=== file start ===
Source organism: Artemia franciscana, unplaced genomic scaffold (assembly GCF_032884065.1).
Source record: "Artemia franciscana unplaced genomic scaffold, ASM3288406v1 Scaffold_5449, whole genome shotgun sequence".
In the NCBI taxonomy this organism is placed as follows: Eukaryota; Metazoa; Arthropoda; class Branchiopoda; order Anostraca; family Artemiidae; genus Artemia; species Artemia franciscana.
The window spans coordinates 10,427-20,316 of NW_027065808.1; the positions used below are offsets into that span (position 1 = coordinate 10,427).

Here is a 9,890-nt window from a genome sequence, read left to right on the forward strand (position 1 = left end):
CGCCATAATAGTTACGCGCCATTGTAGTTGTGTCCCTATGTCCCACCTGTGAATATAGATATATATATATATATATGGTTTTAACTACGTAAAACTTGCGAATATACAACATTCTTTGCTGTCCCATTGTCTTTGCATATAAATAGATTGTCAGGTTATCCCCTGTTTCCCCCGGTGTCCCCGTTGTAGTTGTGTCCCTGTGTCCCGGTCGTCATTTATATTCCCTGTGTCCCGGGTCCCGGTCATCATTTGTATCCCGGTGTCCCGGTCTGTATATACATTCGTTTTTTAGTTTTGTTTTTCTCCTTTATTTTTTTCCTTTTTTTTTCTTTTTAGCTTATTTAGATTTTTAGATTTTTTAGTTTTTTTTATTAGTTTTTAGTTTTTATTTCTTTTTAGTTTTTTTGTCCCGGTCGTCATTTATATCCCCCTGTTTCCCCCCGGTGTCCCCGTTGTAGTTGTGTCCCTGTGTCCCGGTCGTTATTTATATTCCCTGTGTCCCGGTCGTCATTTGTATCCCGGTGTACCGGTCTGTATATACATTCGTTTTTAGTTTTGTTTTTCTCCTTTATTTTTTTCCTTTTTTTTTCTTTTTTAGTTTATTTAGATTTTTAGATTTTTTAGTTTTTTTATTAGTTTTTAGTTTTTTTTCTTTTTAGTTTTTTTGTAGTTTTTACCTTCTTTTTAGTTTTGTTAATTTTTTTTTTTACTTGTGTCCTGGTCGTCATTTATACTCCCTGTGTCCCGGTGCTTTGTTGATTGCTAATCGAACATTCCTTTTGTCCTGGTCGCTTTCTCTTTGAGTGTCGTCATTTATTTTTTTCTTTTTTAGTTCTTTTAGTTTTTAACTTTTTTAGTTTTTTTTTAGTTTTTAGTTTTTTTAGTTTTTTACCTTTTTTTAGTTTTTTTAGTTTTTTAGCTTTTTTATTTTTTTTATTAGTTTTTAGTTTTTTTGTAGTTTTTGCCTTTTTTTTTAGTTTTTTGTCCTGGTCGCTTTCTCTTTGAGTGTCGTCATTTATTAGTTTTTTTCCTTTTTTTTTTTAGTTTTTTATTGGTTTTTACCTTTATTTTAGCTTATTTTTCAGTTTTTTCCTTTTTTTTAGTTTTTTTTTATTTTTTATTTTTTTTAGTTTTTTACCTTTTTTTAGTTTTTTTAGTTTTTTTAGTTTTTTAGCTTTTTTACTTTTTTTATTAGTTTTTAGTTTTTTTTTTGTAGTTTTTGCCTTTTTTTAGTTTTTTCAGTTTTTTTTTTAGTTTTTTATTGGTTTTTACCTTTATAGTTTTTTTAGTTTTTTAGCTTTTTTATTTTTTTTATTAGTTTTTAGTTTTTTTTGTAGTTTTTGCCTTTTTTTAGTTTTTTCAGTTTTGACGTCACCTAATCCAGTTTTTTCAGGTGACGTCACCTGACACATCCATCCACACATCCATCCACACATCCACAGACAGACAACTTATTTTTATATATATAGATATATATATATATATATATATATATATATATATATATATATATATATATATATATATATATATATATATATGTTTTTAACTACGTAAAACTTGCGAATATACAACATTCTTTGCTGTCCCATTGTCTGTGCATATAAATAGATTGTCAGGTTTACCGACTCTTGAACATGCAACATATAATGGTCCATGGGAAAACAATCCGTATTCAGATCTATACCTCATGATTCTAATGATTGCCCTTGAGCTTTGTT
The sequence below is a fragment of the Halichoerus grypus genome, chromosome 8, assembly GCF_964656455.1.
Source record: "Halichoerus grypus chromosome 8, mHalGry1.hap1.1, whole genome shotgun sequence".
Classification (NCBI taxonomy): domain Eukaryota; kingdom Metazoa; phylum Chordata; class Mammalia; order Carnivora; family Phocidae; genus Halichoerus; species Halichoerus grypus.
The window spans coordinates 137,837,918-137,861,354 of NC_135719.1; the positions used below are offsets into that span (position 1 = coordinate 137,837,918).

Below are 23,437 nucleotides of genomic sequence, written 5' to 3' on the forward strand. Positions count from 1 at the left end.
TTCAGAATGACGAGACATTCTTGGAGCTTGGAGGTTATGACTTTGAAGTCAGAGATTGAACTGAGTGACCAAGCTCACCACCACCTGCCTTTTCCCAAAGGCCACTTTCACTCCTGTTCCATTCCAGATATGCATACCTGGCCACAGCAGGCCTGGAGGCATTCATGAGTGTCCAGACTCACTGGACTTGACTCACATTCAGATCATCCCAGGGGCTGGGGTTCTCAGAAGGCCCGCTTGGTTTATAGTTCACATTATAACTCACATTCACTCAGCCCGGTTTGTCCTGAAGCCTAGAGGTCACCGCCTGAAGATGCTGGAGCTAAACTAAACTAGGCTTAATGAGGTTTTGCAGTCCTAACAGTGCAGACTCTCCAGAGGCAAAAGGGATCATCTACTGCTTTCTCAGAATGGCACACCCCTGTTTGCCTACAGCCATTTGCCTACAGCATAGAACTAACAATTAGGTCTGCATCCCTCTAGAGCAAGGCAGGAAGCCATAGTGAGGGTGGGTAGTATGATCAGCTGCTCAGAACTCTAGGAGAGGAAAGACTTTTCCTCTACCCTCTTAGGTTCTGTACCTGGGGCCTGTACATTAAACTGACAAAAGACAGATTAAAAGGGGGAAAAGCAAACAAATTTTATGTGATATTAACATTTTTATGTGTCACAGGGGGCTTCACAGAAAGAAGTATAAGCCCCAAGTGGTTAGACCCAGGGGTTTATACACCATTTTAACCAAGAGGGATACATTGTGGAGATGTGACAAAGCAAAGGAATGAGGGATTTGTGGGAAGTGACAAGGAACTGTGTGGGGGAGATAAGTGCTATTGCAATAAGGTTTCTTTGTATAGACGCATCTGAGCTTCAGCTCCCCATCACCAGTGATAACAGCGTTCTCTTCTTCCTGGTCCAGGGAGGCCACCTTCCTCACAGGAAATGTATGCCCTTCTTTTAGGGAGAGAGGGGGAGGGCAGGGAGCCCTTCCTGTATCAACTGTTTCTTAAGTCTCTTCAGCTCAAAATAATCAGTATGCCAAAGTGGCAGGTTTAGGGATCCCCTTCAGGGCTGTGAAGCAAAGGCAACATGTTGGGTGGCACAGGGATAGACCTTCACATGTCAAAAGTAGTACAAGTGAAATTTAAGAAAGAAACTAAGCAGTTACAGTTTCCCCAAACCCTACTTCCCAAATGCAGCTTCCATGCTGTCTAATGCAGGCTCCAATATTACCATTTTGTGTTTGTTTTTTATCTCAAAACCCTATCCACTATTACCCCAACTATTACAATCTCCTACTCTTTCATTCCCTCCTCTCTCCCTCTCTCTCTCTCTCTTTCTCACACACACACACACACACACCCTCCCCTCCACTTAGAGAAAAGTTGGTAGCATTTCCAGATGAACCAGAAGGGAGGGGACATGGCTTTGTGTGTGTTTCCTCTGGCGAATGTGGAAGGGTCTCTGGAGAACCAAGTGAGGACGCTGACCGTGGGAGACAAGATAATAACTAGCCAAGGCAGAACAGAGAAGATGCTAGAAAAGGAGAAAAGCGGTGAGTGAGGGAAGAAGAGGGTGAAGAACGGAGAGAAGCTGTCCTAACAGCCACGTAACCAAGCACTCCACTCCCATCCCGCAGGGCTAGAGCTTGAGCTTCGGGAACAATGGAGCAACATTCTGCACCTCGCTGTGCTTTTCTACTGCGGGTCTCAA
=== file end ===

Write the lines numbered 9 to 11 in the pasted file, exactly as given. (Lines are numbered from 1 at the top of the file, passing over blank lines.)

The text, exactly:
Classification (NCBI taxonomy): domain Eukaryota; kingdom Metazoa; phylum Chordata; class Mammalia; order Carnivora; family Phocidae; genus Halichoerus; species Halichoerus grypus.
The window spans coordinates 137,837,918-137,861,354 of NC_135719.1; the positions used below are offsets into that span (position 1 = coordinate 137,837,918).

Below are 23,437 nucleotides of genomic sequence, written 5' to 3' on the forward strand. Positions count from 1 at the left end.